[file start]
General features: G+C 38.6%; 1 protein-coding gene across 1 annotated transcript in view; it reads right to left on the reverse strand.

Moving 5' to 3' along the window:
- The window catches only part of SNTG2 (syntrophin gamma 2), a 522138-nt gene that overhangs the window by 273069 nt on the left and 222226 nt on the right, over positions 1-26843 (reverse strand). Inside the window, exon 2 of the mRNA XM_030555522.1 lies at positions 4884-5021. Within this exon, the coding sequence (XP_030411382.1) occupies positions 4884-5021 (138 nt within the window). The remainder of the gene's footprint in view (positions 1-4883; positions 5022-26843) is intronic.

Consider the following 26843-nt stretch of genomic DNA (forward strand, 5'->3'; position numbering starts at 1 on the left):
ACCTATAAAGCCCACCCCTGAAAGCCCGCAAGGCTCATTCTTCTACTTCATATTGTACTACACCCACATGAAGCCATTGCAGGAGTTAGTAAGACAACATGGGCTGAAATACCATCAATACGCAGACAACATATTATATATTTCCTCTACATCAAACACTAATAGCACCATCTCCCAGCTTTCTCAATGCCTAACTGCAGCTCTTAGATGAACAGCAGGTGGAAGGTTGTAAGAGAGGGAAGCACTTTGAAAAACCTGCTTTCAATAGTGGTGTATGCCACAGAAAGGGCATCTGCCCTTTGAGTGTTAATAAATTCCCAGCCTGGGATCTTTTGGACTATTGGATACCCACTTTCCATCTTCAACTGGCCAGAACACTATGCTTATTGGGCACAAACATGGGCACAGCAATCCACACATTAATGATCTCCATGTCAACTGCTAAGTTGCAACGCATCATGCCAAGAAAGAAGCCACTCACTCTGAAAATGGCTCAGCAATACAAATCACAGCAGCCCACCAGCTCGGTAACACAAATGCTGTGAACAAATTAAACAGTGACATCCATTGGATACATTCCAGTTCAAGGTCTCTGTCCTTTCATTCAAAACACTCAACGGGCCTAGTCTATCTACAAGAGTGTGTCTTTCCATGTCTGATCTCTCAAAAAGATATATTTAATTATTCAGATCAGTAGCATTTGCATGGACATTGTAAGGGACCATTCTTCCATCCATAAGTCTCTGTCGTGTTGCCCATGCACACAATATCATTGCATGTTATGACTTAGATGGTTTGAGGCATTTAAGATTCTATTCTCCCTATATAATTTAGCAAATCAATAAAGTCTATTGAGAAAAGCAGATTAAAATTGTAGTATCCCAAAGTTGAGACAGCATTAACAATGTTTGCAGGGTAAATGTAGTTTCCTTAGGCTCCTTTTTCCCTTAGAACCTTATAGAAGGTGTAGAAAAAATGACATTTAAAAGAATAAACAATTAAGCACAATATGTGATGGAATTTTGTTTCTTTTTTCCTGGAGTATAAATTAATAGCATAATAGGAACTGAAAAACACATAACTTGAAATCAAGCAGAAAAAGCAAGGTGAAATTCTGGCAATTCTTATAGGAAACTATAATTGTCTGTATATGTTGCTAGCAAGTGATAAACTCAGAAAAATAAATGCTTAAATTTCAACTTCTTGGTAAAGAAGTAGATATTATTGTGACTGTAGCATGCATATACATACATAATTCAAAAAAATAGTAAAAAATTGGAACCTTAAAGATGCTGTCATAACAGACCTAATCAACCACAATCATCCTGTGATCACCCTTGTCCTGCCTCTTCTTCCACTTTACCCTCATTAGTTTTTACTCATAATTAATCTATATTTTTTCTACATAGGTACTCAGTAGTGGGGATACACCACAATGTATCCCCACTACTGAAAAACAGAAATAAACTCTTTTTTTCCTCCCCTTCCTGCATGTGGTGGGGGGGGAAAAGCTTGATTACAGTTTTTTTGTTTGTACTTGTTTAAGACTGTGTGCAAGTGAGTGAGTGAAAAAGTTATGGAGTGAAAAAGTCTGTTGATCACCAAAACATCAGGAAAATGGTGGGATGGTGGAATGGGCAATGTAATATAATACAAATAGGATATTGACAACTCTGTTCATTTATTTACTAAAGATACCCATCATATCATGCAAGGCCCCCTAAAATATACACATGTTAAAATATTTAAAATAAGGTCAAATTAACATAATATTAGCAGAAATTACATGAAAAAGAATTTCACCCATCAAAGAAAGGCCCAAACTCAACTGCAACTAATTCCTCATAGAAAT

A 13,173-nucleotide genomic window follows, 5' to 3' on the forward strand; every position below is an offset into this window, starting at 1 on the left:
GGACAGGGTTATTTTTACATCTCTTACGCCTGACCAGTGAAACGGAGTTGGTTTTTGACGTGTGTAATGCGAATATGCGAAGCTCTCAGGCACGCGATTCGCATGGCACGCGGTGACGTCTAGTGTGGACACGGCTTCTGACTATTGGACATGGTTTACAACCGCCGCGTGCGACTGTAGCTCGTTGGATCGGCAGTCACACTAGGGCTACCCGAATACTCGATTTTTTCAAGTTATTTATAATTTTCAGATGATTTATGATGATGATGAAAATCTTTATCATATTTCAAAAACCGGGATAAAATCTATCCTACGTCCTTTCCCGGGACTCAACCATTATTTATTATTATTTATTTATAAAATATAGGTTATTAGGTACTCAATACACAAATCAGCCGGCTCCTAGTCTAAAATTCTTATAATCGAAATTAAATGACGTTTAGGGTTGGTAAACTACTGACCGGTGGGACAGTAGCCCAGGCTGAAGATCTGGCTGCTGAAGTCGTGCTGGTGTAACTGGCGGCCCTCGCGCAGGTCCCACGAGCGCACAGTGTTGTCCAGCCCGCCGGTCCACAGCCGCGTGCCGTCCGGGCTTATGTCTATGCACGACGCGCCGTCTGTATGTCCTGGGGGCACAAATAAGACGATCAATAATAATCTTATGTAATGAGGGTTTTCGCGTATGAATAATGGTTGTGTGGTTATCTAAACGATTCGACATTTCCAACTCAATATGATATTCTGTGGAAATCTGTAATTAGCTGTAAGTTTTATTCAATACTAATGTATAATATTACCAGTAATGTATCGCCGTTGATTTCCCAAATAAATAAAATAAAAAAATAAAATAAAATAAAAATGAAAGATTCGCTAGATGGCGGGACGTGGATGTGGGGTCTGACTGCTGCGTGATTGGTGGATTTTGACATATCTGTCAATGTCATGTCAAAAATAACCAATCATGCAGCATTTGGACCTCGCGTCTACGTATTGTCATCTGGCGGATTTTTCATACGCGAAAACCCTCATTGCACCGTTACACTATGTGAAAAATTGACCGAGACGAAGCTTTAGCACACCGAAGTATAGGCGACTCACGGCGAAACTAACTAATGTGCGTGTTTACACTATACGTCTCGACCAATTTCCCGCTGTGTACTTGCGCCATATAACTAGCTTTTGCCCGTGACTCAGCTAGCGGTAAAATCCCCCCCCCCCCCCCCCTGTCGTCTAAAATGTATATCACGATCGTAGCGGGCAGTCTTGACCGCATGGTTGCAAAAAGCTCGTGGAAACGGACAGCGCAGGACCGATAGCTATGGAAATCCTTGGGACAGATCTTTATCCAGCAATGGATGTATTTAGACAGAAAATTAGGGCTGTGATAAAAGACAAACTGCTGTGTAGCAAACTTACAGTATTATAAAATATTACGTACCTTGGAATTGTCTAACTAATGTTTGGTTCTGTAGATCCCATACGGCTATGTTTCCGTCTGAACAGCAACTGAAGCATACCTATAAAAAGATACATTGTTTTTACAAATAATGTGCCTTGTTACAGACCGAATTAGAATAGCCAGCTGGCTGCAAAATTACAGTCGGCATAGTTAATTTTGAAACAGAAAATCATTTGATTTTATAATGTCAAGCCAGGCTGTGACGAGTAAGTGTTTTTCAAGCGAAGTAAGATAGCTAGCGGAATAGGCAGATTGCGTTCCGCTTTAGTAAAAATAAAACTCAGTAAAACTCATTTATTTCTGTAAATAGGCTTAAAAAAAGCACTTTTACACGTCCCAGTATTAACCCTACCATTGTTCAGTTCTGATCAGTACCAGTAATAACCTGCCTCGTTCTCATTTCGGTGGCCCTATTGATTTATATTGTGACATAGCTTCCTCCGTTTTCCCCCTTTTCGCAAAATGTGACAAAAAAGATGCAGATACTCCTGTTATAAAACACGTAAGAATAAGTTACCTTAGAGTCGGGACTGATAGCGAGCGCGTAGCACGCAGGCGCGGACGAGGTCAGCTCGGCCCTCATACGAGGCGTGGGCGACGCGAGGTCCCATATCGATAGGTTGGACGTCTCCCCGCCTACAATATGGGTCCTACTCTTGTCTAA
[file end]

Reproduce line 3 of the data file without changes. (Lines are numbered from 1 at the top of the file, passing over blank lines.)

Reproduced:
- The window catches only part of SNTG2 (syntrophin gamma 2), a 522138-nt gene that overhangs the window by 273069 nt on the left and 222226 nt on the right, over positions 1-26843 (reverse strand). Inside the window, exon 2 of the mRNA XM_030555522.1 lies at positions 4884-5021. Within this exon, the coding sequence (XP_030411382.1) occupies positions 4884-5021 (138 nt within the window). The remainder of the gene's footprint in view (positions 1-4883; positions 5022-26843) is intronic.